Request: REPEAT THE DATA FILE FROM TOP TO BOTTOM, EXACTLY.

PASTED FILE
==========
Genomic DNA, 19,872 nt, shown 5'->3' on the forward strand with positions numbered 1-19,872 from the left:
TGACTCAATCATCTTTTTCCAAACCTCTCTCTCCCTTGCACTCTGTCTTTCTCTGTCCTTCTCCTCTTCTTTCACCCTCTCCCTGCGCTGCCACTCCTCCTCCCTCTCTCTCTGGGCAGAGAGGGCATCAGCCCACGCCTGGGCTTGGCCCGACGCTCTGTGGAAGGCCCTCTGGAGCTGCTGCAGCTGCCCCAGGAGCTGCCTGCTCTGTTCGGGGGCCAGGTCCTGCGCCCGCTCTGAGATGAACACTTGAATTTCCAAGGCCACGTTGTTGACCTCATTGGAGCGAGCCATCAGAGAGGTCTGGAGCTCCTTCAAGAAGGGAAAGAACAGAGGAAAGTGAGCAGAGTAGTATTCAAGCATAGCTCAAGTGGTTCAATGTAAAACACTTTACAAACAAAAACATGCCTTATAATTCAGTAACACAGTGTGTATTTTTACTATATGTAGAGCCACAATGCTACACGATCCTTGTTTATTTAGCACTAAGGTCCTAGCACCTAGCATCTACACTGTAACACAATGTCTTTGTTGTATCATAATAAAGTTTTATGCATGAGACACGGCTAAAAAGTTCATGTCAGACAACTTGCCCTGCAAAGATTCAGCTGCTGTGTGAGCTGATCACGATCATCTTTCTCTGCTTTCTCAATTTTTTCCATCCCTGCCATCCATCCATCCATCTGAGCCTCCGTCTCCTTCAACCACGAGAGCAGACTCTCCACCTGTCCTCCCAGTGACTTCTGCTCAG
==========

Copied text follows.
Genomic DNA, 19,872 nt, shown 5'->3' on the forward strand with positions numbered 1-19,872 from the left:
TGACTCAATCATCTTTTTCCAAACCTCTCTCTCCCTTGCACTCTGTCTTTCTCTGTCCTTCTCCTCTTCTTTCACCCTCTCCCTGCGCTGCCACTCCTCCTCCCTCTCTCTCTGGGCAGAGAGGGCATCAGCCCACGCCTGGGCTTGGCCCGACGCTCTGTGGAAGGCCCTCTGGAGCTGCTGCAGCTGCCCCAGGAGCTGCCTGCTCTGTTCGGGGGCCAGGTCCTGCGCCCGCTCTGAGATGAACACTTGAATTTCCAAGGCCACGTTGTTGACCTCATTGGAGCGAGCCATCAGAGAGGTCTGGAGCTCCTTCAAGAAGGGAAAGAACAGAGGAAAGTGAGCAGAGTAGTATTCAAGCATAGCTCAAGTGGTTCAATGTAAAACACTTTACAAACAAAAACATGCCTTATAATTCAGTAACACAGTGTGTATTTTTACTATATGTAGAGCCACAATGCTACACGATCCTTGTTTATTTAGCACTAAGGTCCTAGCACCTAGCATCTACACTGTAACACAATGTCTTTGTTGTATCATAATAAAGTTTTATGCATGAGACACGGCTAAAAAGTTCATGTCAGACAACTTGCCCTGCAAAGATTCAGCTGCTGTGTGAGCTGATCACGATCATCTTTCTCTGCTTTCTCAATTTTTTCCATCCCTGCCATCCATCCATCCATCTGAGCCTCCGTCTCCTTCAACCACGAGAGCAGACTCTCCACCTGTCCTCCCAGTGACTTCTGCTCAG